In the footsteps of heroes at Utah Beach in Normandy


Utah Beach in Normandy, France

At ten past midnight on the night of 6 June 1944, Lieutenant Norman Poole became the first allied soldier to set foot on French soil, just inland from Utah Beach. And so began Operation Overlord – the code name for the Battle of Normandy. Poole and his crew had parachuted in to confuse the Germans before the Normandy landings boats started to approach the coast. 2014 saw the 70th anniversary of the battle, when this part of the northern French coast saw an influx of veterans and their descendants, coming to see where history was made, both for their families and for the world.

Utah Beach WWII D-Day landing site in Normandy, France

The wide expanse of Utah Beach today

The three-mile-long strip of sand at Utah Beach was the most westerly of the five Normandy landing beaches. Things here didn’t go entirely to plan – on the night of the invasion strong currents meant that the boats were swept two kilometres south of their target when they tried to land. This intervention by nature ended up working in the Allies’ favour though as German defences were much weaker on this stretch of the coast. After landing, the troops easily fought their way inland and met up with the air troops. By the end of the first day over 23,000 men had come ashore at Utah Beach – one of which was the son of US president Teddy Roosevelt – with less than 250 casualties.

Memorials at the Utah Beach WWII D-Day landing site in Normandy, France

Milestone 00 marking the start of the Liberty Road (left) and the Navy Monument (right)

Today the beach has reverted back to its peaceful, windswept beauty and it’s hard to imagine it overrun with soldiers and violent fighting. Built among the dunes behind the beach is the Utah Beach Museum. The museum stands on the site where American troops landed and tells the story of the invasions – from the planning and build up through the events of the day and what came next. There are stories from people who were there, photographs and films, as well as artefacts ranging from medals to one of only six remaining B26 bombers. Seeing it all just feet away from where the events took place really brings the conflict to life, and helps make sure the sacrifices made are never forgotten.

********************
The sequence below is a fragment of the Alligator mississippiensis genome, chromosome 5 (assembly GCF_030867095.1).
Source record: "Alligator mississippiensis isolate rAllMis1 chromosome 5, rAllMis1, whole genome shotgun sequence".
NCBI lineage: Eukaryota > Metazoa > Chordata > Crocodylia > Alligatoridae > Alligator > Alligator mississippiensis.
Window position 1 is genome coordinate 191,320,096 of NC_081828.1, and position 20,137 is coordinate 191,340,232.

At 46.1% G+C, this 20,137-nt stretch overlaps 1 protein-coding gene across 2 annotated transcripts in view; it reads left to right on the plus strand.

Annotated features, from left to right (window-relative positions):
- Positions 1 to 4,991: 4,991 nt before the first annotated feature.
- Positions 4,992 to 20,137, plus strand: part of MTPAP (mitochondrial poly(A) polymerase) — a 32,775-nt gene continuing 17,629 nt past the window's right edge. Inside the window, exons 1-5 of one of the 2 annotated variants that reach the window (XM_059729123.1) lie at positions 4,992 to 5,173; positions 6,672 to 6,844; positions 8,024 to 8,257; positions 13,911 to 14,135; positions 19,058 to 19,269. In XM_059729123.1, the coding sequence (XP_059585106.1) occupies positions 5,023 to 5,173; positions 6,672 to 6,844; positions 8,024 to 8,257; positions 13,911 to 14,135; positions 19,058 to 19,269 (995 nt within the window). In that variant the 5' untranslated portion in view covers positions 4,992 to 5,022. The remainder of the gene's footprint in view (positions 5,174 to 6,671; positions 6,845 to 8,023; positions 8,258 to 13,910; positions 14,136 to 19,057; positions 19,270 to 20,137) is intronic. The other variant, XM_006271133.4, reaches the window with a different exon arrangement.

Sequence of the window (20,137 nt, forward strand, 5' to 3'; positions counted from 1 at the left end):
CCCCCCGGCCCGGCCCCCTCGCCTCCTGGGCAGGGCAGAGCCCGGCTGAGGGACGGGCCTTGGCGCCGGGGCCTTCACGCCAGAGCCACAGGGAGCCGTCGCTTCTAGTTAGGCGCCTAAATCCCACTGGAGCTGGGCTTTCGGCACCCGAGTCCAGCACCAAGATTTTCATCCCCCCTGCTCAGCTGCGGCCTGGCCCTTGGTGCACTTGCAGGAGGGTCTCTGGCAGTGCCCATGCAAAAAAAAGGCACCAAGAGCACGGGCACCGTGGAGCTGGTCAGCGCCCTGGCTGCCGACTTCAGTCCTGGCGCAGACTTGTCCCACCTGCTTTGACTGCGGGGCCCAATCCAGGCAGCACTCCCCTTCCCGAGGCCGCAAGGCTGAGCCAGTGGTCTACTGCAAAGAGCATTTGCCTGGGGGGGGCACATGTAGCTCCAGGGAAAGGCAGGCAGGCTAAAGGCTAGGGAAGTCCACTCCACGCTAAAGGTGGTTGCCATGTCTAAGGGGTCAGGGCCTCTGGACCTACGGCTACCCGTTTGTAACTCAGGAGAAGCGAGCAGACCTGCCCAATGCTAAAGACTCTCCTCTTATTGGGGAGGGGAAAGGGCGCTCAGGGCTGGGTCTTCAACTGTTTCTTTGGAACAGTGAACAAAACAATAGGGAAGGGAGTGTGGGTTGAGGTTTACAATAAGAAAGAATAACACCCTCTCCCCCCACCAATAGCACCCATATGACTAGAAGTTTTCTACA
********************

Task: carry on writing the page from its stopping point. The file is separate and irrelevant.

Utah Beach WWII D-Day landing site in Normandy, France

The Utah Beach museum among the dunes

They shall grow not old, as we that are left grow old:
Age shall not weary them, nor the years condemn.
At the going down of the sun and in the morning
We will remember them.
– Laurence Binyon, For the Fallen

Utah Beach WWII D-Day landing site in Normandy, France

The museum’s aircraft hanger

The details

The easiest way to visit Utah and the other Normandy landing beaches is by car. Utah Beach is around an hour’s drive from the ferry ports at Caen or Cherbourg where you can hire a car. You can also get the train as far as Cherbourg or Bayeaux and take a local bus to the main beaches, with extra services in summer. There are also several tour companies offering guided trips around the beaches and memorials along the coast. The Utah Beach Museum is open 9.30am–7pm from June to September and 10am–6pm for the rest of the year. Entry costs €8 for adults, €4 for children under 15 and free for under 7s or WWII veterans.

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In the footsteps of heroes at Utah Beach in Normandy, France – On the Luce travel blog


  1. I say to everyone visit Dubrovnik for sure as I did on my first trip to Croatia from Australia and fell for the country but make sure you head all the way up the coast to Rovin as tbe whole country is just as beautiful if not even more beautiful in parts. Oh and don’t leave out the islands, ie Hvar, Brac, Korcula,Vis, Murter, Losinj, Cres amongs my favourite as they are the countries true gems

  2. So glad you enjoyed Feynan! Lovely pics too, Shannon. We just loved it – we spent a few nights there just over 18 or so months ago. Coincidentally, we just had a story published on it this week in Asia’s Lifestyle+Travel magazine. Love the long hike (downhill) and the sunset walk, but star-gazing was also super.

  3. Awesome! James Clark and I missed this on our Jordan trip. Bummer. One of my majors was History and I just can’t get enough of the stuff. When I lived in Turkey I was up to my eyeballs in it. So as just one example of artwork or murals that fascinated me, I can say the Dark Church in Cappadocia is one of them (at the bottom of this photo gallery 
    But the ones that really get me are the very very old cave drawings. What was going through the heads of those “primitive” people when they drew animals or spit-sprayed paint to make hand outlines deep in the dark earth? Werner Herzog recently did a 3D documentary called Cave of Forgotten Dreams, showing drawings inaccessible to the public. I need to see it!!


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